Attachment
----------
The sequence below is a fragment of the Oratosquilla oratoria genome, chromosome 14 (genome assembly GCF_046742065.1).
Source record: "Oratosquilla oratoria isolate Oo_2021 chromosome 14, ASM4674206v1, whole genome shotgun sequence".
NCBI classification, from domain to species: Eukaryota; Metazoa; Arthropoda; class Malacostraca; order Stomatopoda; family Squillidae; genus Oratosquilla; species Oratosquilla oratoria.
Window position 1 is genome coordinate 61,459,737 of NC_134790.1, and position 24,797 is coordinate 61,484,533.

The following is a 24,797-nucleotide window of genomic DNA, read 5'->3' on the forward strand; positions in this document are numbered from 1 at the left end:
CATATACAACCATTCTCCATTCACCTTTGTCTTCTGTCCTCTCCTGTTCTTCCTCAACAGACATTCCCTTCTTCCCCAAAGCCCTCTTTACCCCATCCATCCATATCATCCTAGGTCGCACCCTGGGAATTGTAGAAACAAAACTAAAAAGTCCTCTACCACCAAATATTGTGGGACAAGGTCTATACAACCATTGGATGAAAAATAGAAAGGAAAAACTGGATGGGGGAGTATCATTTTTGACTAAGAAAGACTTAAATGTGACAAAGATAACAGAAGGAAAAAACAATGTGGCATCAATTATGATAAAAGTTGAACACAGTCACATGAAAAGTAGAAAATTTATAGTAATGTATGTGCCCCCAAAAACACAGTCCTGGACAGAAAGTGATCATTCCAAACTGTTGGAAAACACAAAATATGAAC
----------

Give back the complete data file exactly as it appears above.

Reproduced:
The sequence below is a fragment of the Oratosquilla oratoria genome, chromosome 14 (genome assembly GCF_046742065.1).
Source record: "Oratosquilla oratoria isolate Oo_2021 chromosome 14, ASM4674206v1, whole genome shotgun sequence".
NCBI classification, from domain to species: Eukaryota; Metazoa; Arthropoda; class Malacostraca; order Stomatopoda; family Squillidae; genus Oratosquilla; species Oratosquilla oratoria.
Window position 1 is genome coordinate 61,459,737 of NC_134790.1, and position 24,797 is coordinate 61,484,533.

The following is a 24,797-nucleotide window of genomic DNA, read 5'->3' on the forward strand; positions in this document are numbered from 1 at the left end:
CATATACAACCATTCTCCATTCACCTTTGTCTTCTGTCCTCTCCTGTTCTTCCTCAACAGACATTCCCTTCTTCCCCAAAGCCCTCTTTACCCCATCCATCCATATCATCCTAGGTCGCACCCTGGGAATTGTAGAAACAAAACTAAAAAGTCCTCTACCACCAAATATTGTGGGACAAGGTCTATACAACCATTGGATGAAAAATAGAAAGGAAAAACTGGATGGGGGAGTATCATTTTTGACTAAGAAAGACTTAAATGTGACAAAGATAACAGAAGGAAAAAACAATGTGGCATCAATTATGATAAAAGTTGAACACAGTCACATGAAAAGTAGAAAATTTATAGTAATGTATGTGCCCCCAAAAACACAGTCCTGGACAGAAAGTGATCATTCCAAACTGTTGGAAAACACAAAATATGAAC